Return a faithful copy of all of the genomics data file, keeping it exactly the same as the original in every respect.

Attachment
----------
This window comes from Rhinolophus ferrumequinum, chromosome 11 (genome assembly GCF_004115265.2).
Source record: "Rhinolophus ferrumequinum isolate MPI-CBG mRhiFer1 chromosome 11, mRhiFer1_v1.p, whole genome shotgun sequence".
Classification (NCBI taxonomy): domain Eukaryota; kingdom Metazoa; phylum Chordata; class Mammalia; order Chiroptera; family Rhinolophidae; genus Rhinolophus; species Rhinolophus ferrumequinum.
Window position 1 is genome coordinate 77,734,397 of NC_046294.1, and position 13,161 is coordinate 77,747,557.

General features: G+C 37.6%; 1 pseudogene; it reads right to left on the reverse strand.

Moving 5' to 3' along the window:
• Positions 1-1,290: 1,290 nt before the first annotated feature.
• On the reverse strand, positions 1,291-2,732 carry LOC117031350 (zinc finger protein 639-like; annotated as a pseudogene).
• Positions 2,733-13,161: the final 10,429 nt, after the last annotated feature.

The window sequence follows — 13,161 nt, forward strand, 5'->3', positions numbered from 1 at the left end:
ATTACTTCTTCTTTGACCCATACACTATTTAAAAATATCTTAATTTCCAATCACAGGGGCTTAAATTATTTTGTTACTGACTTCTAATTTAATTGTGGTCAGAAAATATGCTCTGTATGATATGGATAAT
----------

This window comes from Rhinolophus ferrumequinum, chromosome 11 (genome assembly GCF_004115265.2).
Source record: "Rhinolophus ferrumequinum isolate MPI-CBG mRhiFer1 chromosome 11, mRhiFer1_v1.p, whole genome shotgun sequence".
Classification (NCBI taxonomy): domain Eukaryota; kingdom Metazoa; phylum Chordata; class Mammalia; order Chiroptera; family Rhinolophidae; genus Rhinolophus; species Rhinolophus ferrumequinum.
Window position 1 is genome coordinate 77,734,397 of NC_046294.1, and position 13,161 is coordinate 77,747,557.

General features: G+C 37.6%; 1 pseudogene; it reads right to left on the reverse strand.

Moving 5' to 3' along the window:
• Positions 1-1,290: 1,290 nt before the first annotated feature.
• On the reverse strand, positions 1,291-2,732 carry LOC117031350 (zinc finger protein 639-like; annotated as a pseudogene).
• Positions 2,733-13,161: the final 10,429 nt, after the last annotated feature.

The window sequence follows — 13,161 nt, forward strand, 5'->3', positions numbered from 1 at the left end:
ATTACTTCTTCTTTGACCCATACACTATTTAAAAATATCTTAATTTCCAATCACAGGGGCTTAAATTATTTTGTTACTGACTTCTAATTTAATTGTGGTCAGAAAATATGCTCTGTATGATATGGATAAT